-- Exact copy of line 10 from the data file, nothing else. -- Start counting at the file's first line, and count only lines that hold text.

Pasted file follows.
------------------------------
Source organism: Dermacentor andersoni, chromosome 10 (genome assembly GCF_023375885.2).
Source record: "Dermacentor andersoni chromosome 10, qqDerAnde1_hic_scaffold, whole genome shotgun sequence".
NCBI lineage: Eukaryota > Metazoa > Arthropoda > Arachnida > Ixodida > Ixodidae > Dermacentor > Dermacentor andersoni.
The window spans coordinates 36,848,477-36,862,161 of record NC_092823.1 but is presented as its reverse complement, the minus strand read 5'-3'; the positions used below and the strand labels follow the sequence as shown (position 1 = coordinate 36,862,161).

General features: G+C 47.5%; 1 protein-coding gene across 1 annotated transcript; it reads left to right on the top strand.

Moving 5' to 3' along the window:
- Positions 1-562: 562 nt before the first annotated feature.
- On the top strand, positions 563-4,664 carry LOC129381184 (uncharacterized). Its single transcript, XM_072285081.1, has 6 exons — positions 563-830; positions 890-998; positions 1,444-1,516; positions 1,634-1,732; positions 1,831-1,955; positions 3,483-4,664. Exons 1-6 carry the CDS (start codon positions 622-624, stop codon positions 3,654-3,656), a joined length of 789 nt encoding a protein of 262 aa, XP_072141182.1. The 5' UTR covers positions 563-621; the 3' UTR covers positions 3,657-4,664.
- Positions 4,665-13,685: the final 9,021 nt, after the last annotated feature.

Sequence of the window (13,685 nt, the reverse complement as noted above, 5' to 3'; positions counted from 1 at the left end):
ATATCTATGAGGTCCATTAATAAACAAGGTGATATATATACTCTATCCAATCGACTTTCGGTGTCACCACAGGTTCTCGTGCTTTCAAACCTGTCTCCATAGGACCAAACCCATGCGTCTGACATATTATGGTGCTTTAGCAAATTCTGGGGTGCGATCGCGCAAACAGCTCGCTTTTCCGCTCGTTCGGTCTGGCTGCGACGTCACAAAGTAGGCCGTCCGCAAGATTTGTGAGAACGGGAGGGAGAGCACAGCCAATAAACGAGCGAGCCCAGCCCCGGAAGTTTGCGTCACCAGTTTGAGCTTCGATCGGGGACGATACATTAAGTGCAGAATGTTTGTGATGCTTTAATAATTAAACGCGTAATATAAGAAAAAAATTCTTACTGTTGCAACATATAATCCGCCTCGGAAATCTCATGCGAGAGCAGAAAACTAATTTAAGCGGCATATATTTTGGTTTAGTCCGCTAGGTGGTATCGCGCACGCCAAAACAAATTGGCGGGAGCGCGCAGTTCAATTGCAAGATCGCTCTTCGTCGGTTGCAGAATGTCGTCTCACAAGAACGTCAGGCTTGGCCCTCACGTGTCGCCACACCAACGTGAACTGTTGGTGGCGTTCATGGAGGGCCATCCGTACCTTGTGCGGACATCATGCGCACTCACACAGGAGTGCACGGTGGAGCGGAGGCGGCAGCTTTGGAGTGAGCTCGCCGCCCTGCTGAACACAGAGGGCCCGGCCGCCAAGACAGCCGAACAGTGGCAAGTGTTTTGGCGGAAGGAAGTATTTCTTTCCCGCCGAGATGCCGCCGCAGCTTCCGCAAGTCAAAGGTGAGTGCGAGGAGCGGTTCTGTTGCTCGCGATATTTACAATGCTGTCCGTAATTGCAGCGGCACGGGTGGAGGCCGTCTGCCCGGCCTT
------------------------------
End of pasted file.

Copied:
Sequence of the window (13,685 nt, the reverse complement as noted above, 5' to 3'; positions counted from 1 at the left end):